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International Monetary Fund. European Dept.

2019 Article IV Consultation-Press Release; Staff Report; and Statement by the Executive Director for Belgium

International Monetary Fund. Asia and Pacific Dept

The Federated States of Micronesia (FSM) is highly dependent on external aid. Following a recession in FY2006–08, the FSM economy has grown by 2–2½ percent for FY2010 and FY2011. The economy remains dependent on the large public sector, although the fisheries and agriculture sectors have shown signs of growth. Despite some deterioration in current account balance, external balance also has sustained a stable flow of official transfers. However, economic growth is likely to slow in the near term owing to a decline in public sector demand.

International Monetary Fund
The economy has recovered following the stabilization of commodity and food prices. The Article IV discussions focused on policies to secure a sustained recovery and achieve long-term economic and fiscal sustainability. The recovery will likely remain weak, and the consolidated fiscal surplus is expected to decline in the near term. Long-term sustainability could be achieved through increasing the fiscal surplus. The reliability, coverage, and timeliness of economic statistics need to be improved to guide policies. The global crisis has increased the urgency of major fiscal and structural reforms.
International Monetary Fund
This 2011 Article IV Consultation highlights that the difficult global economic conditions continue to hit Barbados with growth at anemic levels. The current account deficit has widened in recent times owing to higher oil and food prices. Executive Directors commended the authorities for adopting a revised Medium-Term Fiscal Strategy aimed at generating a balanced budget. They emphasized that fiscal consolidation should focus on expenditure reduction, including lowering the wage bill, reducing transfers to public enterprises, and minimizing tax exemptions.
International Monetary Fund. Asia and Pacific Dept
This 2014 Article IV Consultation highlights that Hong Kong Special Administrative Region’s (HKSAR) growth recovered to 2.9 percent in 2013 as resilient domestic demand helped offset the continued drag from net exports. As the global recovery takes hold, external demand is forecast to improve and lift growth to about 3¾ percent in 2014, although domestic demand remains solid. Inflation is expected to remain at about 4 percent, given the slow pass-through of housing costs. In line with the improved economic outlook, the 2014/15 budget includes a reduction in one-off measures of about 1.9 percent of GDP.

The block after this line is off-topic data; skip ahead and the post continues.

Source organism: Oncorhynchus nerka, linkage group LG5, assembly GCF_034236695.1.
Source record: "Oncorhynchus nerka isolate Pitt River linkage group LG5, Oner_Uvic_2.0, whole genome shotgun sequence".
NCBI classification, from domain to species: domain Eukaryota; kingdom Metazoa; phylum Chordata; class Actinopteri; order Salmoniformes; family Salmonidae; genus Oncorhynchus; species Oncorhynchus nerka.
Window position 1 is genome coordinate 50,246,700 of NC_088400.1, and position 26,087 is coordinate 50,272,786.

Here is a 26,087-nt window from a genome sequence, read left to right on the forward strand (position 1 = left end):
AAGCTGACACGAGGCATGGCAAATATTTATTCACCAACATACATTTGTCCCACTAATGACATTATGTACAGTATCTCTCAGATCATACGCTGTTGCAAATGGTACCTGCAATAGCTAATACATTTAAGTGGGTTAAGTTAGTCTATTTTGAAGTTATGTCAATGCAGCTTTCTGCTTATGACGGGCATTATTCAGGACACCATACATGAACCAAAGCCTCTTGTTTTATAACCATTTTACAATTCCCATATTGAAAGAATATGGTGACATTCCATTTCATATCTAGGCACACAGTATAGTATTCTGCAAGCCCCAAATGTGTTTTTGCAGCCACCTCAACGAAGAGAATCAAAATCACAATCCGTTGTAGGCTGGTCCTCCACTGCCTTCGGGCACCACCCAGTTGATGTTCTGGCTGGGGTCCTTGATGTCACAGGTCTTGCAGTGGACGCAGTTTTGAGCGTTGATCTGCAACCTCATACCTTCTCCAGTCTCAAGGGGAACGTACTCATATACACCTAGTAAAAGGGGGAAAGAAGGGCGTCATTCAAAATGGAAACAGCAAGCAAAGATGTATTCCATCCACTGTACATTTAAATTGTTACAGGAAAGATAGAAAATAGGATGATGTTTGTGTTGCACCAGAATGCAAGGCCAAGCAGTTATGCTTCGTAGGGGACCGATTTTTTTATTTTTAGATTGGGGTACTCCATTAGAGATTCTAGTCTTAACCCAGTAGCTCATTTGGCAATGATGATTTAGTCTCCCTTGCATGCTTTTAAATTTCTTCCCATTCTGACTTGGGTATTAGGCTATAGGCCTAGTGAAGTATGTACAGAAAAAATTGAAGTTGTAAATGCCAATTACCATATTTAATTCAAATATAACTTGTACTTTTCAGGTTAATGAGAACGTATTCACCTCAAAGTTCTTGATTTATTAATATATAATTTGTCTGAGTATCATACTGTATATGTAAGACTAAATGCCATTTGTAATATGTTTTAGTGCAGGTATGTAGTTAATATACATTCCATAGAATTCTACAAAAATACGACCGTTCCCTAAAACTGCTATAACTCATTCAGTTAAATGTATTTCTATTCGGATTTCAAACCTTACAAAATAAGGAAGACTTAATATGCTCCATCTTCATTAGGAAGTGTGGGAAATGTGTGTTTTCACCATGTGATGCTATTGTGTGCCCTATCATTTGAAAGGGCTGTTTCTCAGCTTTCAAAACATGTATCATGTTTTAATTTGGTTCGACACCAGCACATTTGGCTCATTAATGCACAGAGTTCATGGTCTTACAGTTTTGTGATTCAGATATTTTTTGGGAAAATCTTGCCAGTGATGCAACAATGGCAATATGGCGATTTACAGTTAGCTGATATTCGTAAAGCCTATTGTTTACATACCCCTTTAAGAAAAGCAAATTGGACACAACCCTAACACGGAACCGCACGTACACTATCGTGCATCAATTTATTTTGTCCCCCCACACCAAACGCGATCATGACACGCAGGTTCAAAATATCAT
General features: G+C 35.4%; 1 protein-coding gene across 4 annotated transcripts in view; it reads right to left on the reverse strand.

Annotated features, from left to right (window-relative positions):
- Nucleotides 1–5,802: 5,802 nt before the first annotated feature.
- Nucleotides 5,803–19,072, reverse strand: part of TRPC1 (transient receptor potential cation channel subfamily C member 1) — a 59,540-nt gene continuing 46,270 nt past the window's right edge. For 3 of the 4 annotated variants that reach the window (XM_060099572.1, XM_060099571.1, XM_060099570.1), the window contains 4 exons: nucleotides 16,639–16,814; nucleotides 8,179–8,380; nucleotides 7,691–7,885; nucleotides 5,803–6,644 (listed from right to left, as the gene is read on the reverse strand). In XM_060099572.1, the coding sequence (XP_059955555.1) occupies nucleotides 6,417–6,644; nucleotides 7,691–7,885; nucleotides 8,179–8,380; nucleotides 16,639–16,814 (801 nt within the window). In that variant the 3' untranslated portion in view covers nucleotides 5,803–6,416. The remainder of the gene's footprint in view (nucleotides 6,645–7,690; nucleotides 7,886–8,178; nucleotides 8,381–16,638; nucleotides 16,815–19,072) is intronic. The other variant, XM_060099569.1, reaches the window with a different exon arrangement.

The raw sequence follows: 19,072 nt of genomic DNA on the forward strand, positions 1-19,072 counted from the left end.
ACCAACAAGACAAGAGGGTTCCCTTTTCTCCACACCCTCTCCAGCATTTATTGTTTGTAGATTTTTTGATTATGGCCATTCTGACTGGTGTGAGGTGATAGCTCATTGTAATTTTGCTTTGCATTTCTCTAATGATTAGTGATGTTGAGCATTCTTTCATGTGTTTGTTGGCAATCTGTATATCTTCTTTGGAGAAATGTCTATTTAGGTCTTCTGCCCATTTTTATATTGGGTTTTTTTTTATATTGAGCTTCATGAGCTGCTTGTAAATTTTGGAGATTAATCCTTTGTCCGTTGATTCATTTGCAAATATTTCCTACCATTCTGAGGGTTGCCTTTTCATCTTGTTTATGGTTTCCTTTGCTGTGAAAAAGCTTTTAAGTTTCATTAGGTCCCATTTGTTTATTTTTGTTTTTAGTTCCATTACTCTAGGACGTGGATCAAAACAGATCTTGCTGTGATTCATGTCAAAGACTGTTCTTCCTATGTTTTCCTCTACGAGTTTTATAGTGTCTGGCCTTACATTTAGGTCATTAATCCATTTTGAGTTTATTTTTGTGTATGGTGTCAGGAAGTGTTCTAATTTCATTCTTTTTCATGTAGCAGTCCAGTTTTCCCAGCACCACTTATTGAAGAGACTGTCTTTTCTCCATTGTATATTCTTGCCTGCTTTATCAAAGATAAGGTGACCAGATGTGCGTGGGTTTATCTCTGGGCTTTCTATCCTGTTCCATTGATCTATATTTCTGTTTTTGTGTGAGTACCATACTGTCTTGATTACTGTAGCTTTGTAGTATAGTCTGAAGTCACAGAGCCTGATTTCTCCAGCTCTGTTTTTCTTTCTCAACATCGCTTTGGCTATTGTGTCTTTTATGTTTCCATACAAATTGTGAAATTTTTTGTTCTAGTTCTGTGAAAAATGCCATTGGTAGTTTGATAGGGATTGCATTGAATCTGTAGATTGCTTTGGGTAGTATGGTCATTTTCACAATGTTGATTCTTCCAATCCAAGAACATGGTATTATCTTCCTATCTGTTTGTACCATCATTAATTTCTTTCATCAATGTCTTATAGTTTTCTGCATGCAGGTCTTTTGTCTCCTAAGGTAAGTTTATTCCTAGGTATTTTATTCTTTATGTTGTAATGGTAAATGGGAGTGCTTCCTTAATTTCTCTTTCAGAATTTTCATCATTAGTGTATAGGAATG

International Monetary Fund. European Dept.
This 2017 Article IV Consultation highlights Iceland’s continued real GDP growth, driven by tourism. Growth reached 7.2 percent in 2016 and is projected at almost 6 percent in 2017 before tapering to about 2.5 percent over the medium term. Bank credit to the nonfinancial private sector remains muted, growing only 4.3 percent in 2016, but it is expected to pick up. Thus far, growth has been driven not by leverage but by exports, private consumption, and investment. Iceland’s current account surplus is projected to shrink modestly over time, with some export sectors suffering while others thrive.
International Monetary Fund. Asia and Pacific Dept
Hong Kong SAR’s economy benefitted from a strong cyclical upswing through the first half of 2018, supported by the continued global recovery, buoyant domestic sentiment, and the booming property market. However, near-term risks have significantly increased – including those from trade tensions, tighter global financial conditions, and capital outflows from emerging markets. Also, long-term challenges, including from aging, elevated inequality, and the persistent housing shortage, need to be tackled. Prudent macroeconomic policies and ample buffers are in place to help smoothen the transition and ensure continued stability.
International Monetary Fund. European Dept.
This 2017 Article IV Consultation highlights the macroeconomic conditions in Bosnia and Herzegovina (BiH) have remained stable. BiH has made progress in reducing internal and external imbalances in recent years, thanks to a prudent fiscal position, and a strong monetary anchor provided by the currency board. However, job creation has been limited, unemployment has remained high, particularly among the youth, and the income convergence with the European Union has stalled. Fiscal stability has been maintained, mainly through continued restraint on current government spending. Progress in improving budget composition has been limited and reforms of state enterprises have not progressed as envisaged.